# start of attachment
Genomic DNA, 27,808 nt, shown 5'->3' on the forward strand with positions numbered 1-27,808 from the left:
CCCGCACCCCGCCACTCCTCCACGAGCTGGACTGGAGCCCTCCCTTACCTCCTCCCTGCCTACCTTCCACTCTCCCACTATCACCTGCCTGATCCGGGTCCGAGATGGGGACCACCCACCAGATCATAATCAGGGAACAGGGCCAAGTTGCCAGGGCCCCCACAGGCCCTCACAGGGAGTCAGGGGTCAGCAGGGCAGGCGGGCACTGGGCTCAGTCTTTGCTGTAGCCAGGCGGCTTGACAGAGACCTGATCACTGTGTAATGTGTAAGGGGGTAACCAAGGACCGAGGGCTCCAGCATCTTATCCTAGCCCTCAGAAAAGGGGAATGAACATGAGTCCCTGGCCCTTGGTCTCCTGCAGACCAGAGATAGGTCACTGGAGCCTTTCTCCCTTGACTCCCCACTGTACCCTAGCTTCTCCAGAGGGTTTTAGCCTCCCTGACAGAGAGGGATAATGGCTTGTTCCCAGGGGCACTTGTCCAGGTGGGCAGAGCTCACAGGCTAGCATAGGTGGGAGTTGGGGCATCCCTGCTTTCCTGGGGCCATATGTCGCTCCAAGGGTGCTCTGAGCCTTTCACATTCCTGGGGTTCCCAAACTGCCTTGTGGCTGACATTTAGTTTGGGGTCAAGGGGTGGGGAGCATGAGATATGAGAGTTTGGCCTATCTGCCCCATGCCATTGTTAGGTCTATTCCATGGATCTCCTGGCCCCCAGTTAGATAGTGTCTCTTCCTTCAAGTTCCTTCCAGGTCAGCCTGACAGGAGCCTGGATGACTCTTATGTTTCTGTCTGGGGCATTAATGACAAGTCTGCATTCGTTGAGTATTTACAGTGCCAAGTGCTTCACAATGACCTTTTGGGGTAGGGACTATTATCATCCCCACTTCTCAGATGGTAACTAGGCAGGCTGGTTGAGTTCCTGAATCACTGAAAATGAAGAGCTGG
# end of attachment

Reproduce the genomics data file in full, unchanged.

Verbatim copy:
Genomic DNA, 27,808 nt, shown 5'->3' on the forward strand with positions numbered 1-27,808 from the left:
CCCGCACCCCGCCACTCCTCCACGAGCTGGACTGGAGCCCTCCCTTACCTCCTCCCTGCCTACCTTCCACTCTCCCACTATCACCTGCCTGATCCGGGTCCGAGATGGGGACCACCCACCAGATCATAATCAGGGAACAGGGCCAAGTTGCCAGGGCCCCCACAGGCCCTCACAGGGAGTCAGGGGTCAGCAGGGCAGGCGGGCACTGGGCTCAGTCTTTGCTGTAGCCAGGCGGCTTGACAGAGACCTGATCACTGTGTAATGTGTAAGGGGGTAACCAAGGACCGAGGGCTCCAGCATCTTATCCTAGCCCTCAGAAAAGGGGAATGAACATGAGTCCCTGGCCCTTGGTCTCCTGCAGACCAGAGATAGGTCACTGGAGCCTTTCTCCCTTGACTCCCCACTGTACCCTAGCTTCTCCAGAGGGTTTTAGCCTCCCTGACAGAGAGGGATAATGGCTTGTTCCCAGGGGCACTTGTCCAGGTGGGCAGAGCTCACAGGCTAGCATAGGTGGGAGTTGGGGCATCCCTGCTTTCCTGGGGCCATATGTCGCTCCAAGGGTGCTCTGAGCCTTTCACATTCCTGGGGTTCCCAAACTGCCTTGTGGCTGACATTTAGTTTGGGGTCAAGGGGTGGGGAGCATGAGATATGAGAGTTTGGCCTATCTGCCCCATGCCATTGTTAGGTCTATTCCATGGATCTCCTGGCCCCCAGTTAGATAGTGTCTCTTCCTTCAAGTTCCTTCCAGGTCAGCCTGACAGGAGCCTGGATGACTCTTATGTTTCTGTCTGGGGCATTAATGACAAGTCTGCATTCGTTGAGTATTTACAGTGCCAAGTGCTTCACAATGACCTTTTGGGGTAGGGACTATTATCATCCCCACTTCTCAGATGGTAACTAGGCAGGCTGGTTGAGTTCCTGAATCACTGAAAATGAAGAGCTGG